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panzerdan412

PanzerDan's Naval Weekly

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Welcome Fans of Big Guns

This is Panzerdan Naval Weekly. I'll be The Naval Chieftain til  They find some one  Better  or They start paying me. Wink wink. This will be a weekly posting  about  different things naval related. Battles, tactics and Ships  may  and will be talked about. Enjoy

 

  Naval Doctrine was the governing idea behind a Nation's Navy strenght in the world. The  United States  and  the Empire of  Japan had long eyed  each other as rivals in the pacific. Even more After the  shocking outcome of the Russo-Japanese War. Japan had flex it's growing power in the Pacific.This  would lay the  groundwork for the  Japan  defeat. But that is a tale for another time.

 

After the Crushing of Tzar Nicholas  Grand fleet  at the Battle of Tsushima in 1905 Japan was a 1st rate Naval power.Stepping on the world stage in grand fashion. Seeing  the power of one  crushing Victory. The japanese  formulated "Kantai Kessen". This  would bring Japan to power and Victory and the Jaws of Defeat

 

So what is Kantai Kessen?

 

"The Decisive Battle Doctrine (Kantai Kessen) was a Naval Docrine adopted by the IJN following the Russo Shino war. It called on the use of a strong Battleship force, which would destroy an invading fleet as it approached Japan after suffering losses through attrition as it penetrated Japanese perimeter defenses.

The decisive victory of the Japanese fleet over the Czar Fleet at the Battle of Tsushima in the Russo-Japanese War had validated the doctrine in the eyes of the Naval general Staff, and future naval procurement and deployment was centered around refinements of the “decisive victory”, or kantai kessen doctrine.

Opposition to this doctrine grew in the 1930s,  foreseeing that the concept of the Line of battle  between opposing battleships fleets had been rendered obsolete However, conservative supporters of kantai kessen, such as Admiral Nagano, dominated within the senior staff of the Japanese Navy and the kantai kessen concept remained the primary Japanese naval strategy into the 1940's"

 

This would lead to Japan  "Eight Eight Fleet". Started in 1910.

 

"The first serious attempt to build an "Eight-Eight Fleet" came in 1910, when the Naval Staff proposed a building program of eight battleships and eight armored cruisers (by that time, they would inevitably become BattleCruisers). The Minster of the Navy cut back this request for political reasons, to seven battleships and three armored cruisers. The Cabinet eventually recommended one battleship and four battlecruisers, and the Diet authorized these ships in 1911. The battlecruisers became the Kongo class and the battleship was Fuso: all technologically advanced ships of admirable design.

The 1913 program saw a further three battleships authorized, making a total of "four-four". These ships,Yamashrino, Ise and Hyuga, were Sister's or cousins of Fusō.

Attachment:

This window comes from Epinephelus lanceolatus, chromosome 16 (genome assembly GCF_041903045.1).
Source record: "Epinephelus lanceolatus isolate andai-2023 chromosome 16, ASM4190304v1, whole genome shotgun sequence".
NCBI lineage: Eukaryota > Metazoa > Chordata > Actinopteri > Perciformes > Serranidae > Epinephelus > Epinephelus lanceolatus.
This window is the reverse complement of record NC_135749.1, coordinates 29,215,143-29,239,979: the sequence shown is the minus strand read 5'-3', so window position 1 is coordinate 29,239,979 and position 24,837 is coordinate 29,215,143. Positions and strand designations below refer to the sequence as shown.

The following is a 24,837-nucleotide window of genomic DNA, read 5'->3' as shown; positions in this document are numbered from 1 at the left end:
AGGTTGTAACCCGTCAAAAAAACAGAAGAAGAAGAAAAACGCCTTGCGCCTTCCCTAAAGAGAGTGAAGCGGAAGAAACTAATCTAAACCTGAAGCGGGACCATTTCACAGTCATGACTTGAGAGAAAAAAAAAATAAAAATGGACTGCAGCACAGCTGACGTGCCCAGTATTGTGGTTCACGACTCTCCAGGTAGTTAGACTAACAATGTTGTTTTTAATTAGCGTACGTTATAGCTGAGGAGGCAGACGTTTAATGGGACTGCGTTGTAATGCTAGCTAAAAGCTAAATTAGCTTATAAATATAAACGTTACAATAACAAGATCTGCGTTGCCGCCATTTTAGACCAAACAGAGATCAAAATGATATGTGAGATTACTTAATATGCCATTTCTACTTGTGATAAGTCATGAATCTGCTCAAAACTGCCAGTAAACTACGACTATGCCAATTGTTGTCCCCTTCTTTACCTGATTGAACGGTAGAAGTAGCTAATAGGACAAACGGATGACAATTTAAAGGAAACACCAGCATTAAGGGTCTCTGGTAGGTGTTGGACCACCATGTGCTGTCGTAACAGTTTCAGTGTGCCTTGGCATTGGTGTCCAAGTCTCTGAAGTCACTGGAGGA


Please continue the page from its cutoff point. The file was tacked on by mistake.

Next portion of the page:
In 1915, the Navy proposed another four battleships, to reach an "Eight-Four Fleet". This was rejected by the Diet. However, in 1916 the Diet agreed to an additional battleship and two battlecruisers. In 1917, in response to the U.S. Navy's plan to build an additional ten battleships and six battlecruisers, the Diet authorized a further three battleships; and in 1918 the Cabinet authorized another two battlecruisers. In total, the authorization existed for an "Eight-Eight Fleet".

The new ships started were the two Nagatobattleships, the two Kaga battleships, and a total of four Amigri battlecruisers: all modern, capable ships carrying 16-inch guns. Only the two Nagato class ships were eventually completed in their intended role."

 

Tune In week   For  Part 2

 

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Alpha Tester
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Great read. However you might want to consider putting it in the WW2 section might fit better.

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The fun part was, until 1938 or so the US plan for war with Japan was to steam past all the outlying distractions and head directly for the heart to force a battle.  Of course, doing this would allow all the "distractions" to take their toll on the American warships, slowly whittling down their numbers through attrition.  When the Americans got ahold of the Japanese war plan, their own war plan changed mighty quickly.

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View PostMini_Bolo, on 16 August 2012 - 01:49 AM, said:

The fun part was, until 1938 or so the US plan for war with Japan was to steam past all the outlying distractions and head directly for the heart to force a battle.  Of course, doing this would allow all the "distractions" to take their toll on the American warships, slowly whittling down their numbers through attrition.  When the Americans got ahold of the Japanese war plan, their own war plan changed mighty quickly.

SHHHH  You'll Spoil Part 2 hehe

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Is part 2 going to be on the same thread or a different one?

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I'm  doing different ones  Depending on the topic  There a second One with The Tag of Jutland  which  will have  most of JUtland related  weekly

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